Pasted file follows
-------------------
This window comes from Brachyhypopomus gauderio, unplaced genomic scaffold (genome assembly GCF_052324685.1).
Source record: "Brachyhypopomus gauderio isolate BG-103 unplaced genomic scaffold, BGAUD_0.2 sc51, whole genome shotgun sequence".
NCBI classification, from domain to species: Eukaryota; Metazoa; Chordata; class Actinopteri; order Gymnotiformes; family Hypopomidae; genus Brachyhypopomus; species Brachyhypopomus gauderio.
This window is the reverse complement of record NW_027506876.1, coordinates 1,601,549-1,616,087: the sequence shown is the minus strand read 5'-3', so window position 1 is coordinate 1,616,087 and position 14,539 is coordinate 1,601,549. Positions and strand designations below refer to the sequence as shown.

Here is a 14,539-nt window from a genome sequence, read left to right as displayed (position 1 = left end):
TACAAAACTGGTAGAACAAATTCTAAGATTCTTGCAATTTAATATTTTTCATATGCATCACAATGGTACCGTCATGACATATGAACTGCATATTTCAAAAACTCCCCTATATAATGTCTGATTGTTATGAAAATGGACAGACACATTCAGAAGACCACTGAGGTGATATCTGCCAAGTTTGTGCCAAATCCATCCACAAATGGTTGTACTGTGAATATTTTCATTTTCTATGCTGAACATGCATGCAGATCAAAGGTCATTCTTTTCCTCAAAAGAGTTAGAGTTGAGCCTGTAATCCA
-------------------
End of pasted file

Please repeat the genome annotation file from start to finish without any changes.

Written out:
This window comes from Brachyhypopomus gauderio, unplaced genomic scaffold (genome assembly GCF_052324685.1).
Source record: "Brachyhypopomus gauderio isolate BG-103 unplaced genomic scaffold, BGAUD_0.2 sc51, whole genome shotgun sequence".
NCBI classification, from domain to species: Eukaryota; Metazoa; Chordata; class Actinopteri; order Gymnotiformes; family Hypopomidae; genus Brachyhypopomus; species Brachyhypopomus gauderio.
This window is the reverse complement of record NW_027506876.1, coordinates 1,601,549-1,616,087: the sequence shown is the minus strand read 5'-3', so window position 1 is coordinate 1,616,087 and position 14,539 is coordinate 1,601,549. Positions and strand designations below refer to the sequence as shown.

Here is a 14,539-nt window from a genome sequence, read left to right as displayed (position 1 = left end):
TACAAAACTGGTAGAACAAATTCTAAGATTCTTGCAATTTAATATTTTTCATATGCATCACAATGGTACCGTCATGACATATGAACTGCATATTTCAAAAACTCCCCTATATAATGTCTGATTGTTATGAAAATGGACAGACACATTCAGAAGACCACTGAGGTGATATCTGCCAAGTTTGTGCCAAATCCATCCACAAATGGTTGTACTGTGAATATTTTCATTTTCTATGCTGAACATGCATGCAGATCAAAGGTCATTCTTTTCCTCAAAAGAGTTAGAGTTGAGCCTGTAATCCA